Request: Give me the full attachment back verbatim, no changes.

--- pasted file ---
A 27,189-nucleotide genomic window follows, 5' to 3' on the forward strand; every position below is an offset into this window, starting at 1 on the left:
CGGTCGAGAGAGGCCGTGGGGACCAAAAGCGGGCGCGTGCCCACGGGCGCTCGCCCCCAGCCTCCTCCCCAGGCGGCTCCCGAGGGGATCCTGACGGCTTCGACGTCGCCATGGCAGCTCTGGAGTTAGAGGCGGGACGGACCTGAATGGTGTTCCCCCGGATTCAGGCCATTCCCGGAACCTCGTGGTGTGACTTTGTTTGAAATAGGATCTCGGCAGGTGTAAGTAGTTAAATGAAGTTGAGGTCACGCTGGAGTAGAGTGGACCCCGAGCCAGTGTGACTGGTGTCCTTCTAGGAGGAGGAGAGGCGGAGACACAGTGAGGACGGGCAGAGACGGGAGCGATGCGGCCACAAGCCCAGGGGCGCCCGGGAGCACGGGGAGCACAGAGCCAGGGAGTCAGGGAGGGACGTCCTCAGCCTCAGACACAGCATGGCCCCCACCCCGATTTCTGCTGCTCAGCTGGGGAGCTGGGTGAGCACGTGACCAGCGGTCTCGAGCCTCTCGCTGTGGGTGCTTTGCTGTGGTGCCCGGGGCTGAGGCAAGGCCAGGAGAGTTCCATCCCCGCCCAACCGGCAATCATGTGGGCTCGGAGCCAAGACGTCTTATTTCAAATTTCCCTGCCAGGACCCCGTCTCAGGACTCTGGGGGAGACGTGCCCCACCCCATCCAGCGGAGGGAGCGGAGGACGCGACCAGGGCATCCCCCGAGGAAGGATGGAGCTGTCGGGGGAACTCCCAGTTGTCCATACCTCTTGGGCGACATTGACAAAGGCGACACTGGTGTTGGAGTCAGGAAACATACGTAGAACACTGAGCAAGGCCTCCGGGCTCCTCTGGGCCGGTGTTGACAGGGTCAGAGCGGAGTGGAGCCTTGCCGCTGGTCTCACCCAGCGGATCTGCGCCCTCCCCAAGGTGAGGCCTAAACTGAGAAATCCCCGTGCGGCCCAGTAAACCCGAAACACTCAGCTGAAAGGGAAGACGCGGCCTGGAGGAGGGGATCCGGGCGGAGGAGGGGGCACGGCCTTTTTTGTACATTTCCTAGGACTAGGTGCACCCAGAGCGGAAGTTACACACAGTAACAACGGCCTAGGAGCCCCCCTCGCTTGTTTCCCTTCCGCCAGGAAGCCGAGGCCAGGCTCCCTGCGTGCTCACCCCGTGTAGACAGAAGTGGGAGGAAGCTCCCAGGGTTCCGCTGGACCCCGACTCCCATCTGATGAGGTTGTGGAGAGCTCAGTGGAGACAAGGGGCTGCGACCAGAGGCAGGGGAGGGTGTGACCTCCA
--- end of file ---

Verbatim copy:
A 27,189-nucleotide genomic window follows, 5' to 3' on the forward strand; every position below is an offset into this window, starting at 1 on the left:
CGGTCGAGAGAGGCCGTGGGGACCAAAAGCGGGCGCGTGCCCACGGGCGCTCGCCCCCAGCCTCCTCCCCAGGCGGCTCCCGAGGGGATCCTGACGGCTTCGACGTCGCCATGGCAGCTCTGGAGTTAGAGGCGGGACGGACCTGAATGGTGTTCCCCCGGATTCAGGCCATTCCCGGAACCTCGTGGTGTGACTTTGTTTGAAATAGGATCTCGGCAGGTGTAAGTAGTTAAATGAAGTTGAGGTCACGCTGGAGTAGAGTGGACCCCGAGCCAGTGTGACTGGTGTCCTTCTAGGAGGAGGAGAGGCGGAGACACAGTGAGGACGGGCAGAGACGGGAGCGATGCGGCCACAAGCCCAGGGGCGCCCGGGAGCACGGGGAGCACAGAGCCAGGGAGTCAGGGAGGGACGTCCTCAGCCTCAGACACAGCATGGCCCCCACCCCGATTTCTGCTGCTCAGCTGGGGAGCTGGGTGAGCACGTGACCAGCGGTCTCGAGCCTCTCGCTGTGGGTGCTTTGCTGTGGTGCCCGGGGCTGAGGCAAGGCCAGGAGAGTTCCATCCCCGCCCAACCGGCAATCATGTGGGCTCGGAGCCAAGACGTCTTATTTCAAATTTCCCTGCCAGGACCCCGTCTCAGGACTCTGGGGGAGACGTGCCCCACCCCATCCAGCGGAGGGAGCGGAGGACGCGACCAGGGCATCCCCCGAGGAAGGATGGAGCTGTCGGGGGAACTCCCAGTTGTCCATACCTCTTGGGCGACATTGACAAAGGCGACACTGGTGTTGGAGTCAGGAAACATACGTAGAACACTGAGCAAGGCCTCCGGGCTCCTCTGGGCCGGTGTTGACAGGGTCAGAGCGGAGTGGAGCCTTGCCGCTGGTCTCACCCAGCGGATCTGCGCCCTCCCCAAGGTGAGGCCTAAACTGAGAAATCCCCGTGCGGCCCAGTAAACCCGAAACACTCAGCTGAAAGGGAAGACGCGGCCTGGAGGAGGGGATCCGGGCGGAGGAGGGGGCACGGCCTTTTTTGTACATTTCCTAGGACTAGGTGCACCCAGAGCGGAAGTTACACACAGTAACAACGGCCTAGGAGCCCCCCTCGCTTGTTTCCCTTCCGCCAGGAAGCCGAGGCCAGGCTCCCTGCGTGCTCACCCCGTGTAGACAGAAGTGGGAGGAAGCTCCCAGGGTTCCGCTGGACCCCGACTCCCATCTGATGAGGTTGTGGAGAGCTCAGTGGAGACAAGGGGCTGCGACCAGAGGCAGGGGAGGGTGTGACCTCCA